Manchester, New Hampshire (CNN) -- Hours before the first primary vote of 2012, Republican front-runner Mitt Romney tried to recover from a potential stumble Monday as his presidential rivals intensified their attacks against him.
Voters in New Hampshire's first-in-the-nation primary begin choosing their GOP candidates as early as 12 a.m. Tuesday in two small towns -- Dixville Notch and Hart's Location -- while polling stations in the rest of the state open at 6 a.m. and close as late as 8 p.m. ET.
The final day of campaigning saw Romney under fire for a comment about health insurance that quickly became fodder for criticism.
Asked about the issue in Nashua, New Hampshire, Romney said he wanted a person to be able to own his or her own policy "and perhaps keep it the rest of their life."
"That means the insurance company will have the incentive to keep you healthy. It also means if you don't like what they do, you can fire them," he said.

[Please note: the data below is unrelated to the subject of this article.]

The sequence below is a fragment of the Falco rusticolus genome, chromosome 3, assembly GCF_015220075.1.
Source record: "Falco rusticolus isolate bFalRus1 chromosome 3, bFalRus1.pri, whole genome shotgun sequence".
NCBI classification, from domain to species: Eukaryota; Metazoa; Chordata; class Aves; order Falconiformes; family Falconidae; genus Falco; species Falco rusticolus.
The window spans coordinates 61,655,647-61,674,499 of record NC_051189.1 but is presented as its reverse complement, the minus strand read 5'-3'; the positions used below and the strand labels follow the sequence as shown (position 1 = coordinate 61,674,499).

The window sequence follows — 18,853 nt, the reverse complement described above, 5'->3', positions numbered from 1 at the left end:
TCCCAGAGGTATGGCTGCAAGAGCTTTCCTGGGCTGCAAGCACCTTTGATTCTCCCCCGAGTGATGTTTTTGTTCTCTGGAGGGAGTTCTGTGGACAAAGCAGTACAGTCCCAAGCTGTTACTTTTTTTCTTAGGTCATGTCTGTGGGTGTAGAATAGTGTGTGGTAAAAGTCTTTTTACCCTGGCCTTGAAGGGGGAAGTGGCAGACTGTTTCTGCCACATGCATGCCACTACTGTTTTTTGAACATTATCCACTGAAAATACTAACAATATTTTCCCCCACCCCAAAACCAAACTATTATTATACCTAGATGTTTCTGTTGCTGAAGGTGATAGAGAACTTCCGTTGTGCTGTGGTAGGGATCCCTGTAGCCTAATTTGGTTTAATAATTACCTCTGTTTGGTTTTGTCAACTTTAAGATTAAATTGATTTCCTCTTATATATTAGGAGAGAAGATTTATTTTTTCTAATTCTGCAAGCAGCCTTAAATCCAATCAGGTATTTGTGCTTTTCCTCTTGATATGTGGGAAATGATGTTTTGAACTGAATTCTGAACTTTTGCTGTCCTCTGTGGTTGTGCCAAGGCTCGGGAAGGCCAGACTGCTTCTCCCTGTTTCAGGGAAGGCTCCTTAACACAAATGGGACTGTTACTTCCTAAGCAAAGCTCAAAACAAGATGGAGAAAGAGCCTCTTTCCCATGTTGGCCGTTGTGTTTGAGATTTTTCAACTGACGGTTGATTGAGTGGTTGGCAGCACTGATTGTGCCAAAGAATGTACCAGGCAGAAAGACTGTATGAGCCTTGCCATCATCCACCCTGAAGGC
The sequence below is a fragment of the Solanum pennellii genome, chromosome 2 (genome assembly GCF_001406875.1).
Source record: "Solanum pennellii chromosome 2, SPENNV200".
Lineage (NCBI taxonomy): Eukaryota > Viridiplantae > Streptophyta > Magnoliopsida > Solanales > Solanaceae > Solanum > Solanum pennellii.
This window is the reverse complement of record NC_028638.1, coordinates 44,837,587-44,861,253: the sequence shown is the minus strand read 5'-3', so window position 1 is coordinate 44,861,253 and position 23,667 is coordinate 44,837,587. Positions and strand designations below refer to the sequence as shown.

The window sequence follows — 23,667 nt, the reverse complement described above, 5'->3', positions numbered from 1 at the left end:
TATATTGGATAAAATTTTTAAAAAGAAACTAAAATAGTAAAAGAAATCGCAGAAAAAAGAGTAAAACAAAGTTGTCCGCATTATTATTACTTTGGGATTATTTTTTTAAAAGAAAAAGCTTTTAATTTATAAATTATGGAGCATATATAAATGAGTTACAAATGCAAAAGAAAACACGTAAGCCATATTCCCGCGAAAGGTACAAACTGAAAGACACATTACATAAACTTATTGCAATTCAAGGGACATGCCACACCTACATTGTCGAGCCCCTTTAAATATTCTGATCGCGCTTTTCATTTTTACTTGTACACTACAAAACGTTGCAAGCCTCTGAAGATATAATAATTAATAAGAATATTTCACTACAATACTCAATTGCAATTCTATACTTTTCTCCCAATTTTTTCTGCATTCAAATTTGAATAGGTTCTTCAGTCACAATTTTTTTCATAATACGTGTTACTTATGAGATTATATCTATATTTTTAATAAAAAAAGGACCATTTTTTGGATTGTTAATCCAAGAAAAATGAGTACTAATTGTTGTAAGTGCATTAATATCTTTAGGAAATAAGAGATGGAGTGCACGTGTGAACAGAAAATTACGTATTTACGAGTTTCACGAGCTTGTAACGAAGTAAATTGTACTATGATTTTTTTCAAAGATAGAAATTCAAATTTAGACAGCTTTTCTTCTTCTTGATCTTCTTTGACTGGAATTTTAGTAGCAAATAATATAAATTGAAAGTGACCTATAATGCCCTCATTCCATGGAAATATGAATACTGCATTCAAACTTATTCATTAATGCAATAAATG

"I like being able to fire people who provide services to me," Romney added. "If someone doesn't give me the good service I need, I want to say I am going to get somebody else to provide that service to me."
Rival candidate Jon Huntsman immediately seized on the comment as an indication of Romney's political nature.
"It has become abundantly clear over the last couple of days what differentiates Gov. Romney and me," Huntsman said in Concord. "I will always put my country first. It seems that Gov. Romney believes in putting politics first. Gov. Romney enjoys firing people. I enjoy creating jobs."